Yeah, you heard me right. And that is just one step in my laundry routine for cloth diapers. Tonight I'm going to tell you how I was lured into cloth dipes by some friends when I was first exposed to the way of the crunch.
As I've said before, I did not start this crunchy journey until I was pregnant with Monkey. I spent the bulk of my pregnancy, especially the second half of it, preparing for a NUCB. I paid little to no attention to other parenting topics that didn't deal with birth during that time.
On an online parenting forum I was on at the time, I realized that many people were doing cloth diapers. I had never seen a cloth diaper in person, but had heard grandparents and aunts talk about their prefolds and hard plastic covers they used with their kids. They said we were lucky to have disposable diapers and I agreed. As far as I was concerned at that point, all those crazy moms on the forum MUST have been using something that looked like this:
And it was probably covered with a stiff plastic diaper cover or rubber pants. Then you had to deal with washing them. In my mind, I could not fathom how you would clean poop off a diaper. Would I have to....*shudder*....touch it? So I really thought some of these ladies on the online parenting forum must be nuts. Why subject yourself to so much work and grossness if you could just use a disposable?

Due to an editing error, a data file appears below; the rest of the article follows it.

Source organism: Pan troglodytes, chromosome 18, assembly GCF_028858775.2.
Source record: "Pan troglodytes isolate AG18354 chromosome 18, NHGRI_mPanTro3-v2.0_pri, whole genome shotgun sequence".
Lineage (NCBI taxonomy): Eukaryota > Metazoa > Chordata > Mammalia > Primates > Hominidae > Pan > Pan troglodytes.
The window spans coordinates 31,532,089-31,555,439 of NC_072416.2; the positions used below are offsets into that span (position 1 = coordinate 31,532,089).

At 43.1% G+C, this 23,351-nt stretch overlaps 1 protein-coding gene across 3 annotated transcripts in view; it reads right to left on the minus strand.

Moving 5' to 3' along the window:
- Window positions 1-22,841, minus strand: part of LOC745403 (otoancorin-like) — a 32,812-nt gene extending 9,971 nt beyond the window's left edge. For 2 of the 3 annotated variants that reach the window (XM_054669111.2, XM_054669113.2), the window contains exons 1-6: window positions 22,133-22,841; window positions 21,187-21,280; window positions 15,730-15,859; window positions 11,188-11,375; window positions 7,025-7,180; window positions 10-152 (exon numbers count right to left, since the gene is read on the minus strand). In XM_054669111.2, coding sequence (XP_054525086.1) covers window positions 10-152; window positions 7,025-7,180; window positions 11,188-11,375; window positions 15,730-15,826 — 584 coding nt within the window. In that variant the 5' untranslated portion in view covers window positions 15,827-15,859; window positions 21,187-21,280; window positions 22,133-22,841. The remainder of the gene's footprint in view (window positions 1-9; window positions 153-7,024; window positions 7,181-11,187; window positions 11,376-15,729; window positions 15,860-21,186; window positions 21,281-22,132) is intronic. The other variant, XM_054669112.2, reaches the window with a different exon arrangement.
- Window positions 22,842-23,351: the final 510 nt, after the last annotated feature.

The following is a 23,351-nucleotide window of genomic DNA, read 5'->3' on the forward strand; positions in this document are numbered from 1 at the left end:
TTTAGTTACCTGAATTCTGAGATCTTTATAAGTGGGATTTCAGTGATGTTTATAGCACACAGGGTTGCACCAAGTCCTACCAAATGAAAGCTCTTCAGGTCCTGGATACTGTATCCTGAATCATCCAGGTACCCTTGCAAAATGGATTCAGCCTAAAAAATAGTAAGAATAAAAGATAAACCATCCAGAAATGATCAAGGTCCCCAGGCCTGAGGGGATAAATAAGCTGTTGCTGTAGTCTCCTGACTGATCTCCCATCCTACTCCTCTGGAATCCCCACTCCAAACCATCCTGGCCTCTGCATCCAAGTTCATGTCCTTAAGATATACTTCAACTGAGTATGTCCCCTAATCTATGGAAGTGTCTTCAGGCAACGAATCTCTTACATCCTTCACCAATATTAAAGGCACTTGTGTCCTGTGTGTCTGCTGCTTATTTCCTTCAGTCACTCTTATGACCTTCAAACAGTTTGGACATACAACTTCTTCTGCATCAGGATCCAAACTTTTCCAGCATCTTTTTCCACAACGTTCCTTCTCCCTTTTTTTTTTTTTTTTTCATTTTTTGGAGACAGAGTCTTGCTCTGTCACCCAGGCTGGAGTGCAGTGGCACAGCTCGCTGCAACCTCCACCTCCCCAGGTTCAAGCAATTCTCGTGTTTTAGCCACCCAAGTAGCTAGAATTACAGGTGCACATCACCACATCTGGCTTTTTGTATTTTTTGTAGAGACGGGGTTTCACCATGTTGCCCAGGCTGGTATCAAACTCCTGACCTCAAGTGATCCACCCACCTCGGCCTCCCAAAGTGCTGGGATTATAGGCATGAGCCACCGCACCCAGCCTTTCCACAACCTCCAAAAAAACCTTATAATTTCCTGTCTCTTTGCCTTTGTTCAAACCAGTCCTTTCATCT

Then I realized I must be missing something. These ladies spoke in a language I did not understand. AIO (all-in-one), one-size, pocket diapers, AI2 (all-in-two), fitteds with covers, wool longies, and a million other terms and acronyms that I did not understand.
Just as I had done when faced with the idea of going outside the box and having a natural birth, I decided to see what all the fuss was about. And I fell in love.
Well, not at first. It did take some thought. I started reading the posts on the forum about cloth diapers and searching online for different types. Then I went to a cloth diaper workshop hosted by Mama*ology in my town in April 2011. Monkey was 3 months at this point. There, I was able to learn about the different types of diapers and get some hands-on knowledge. Literally.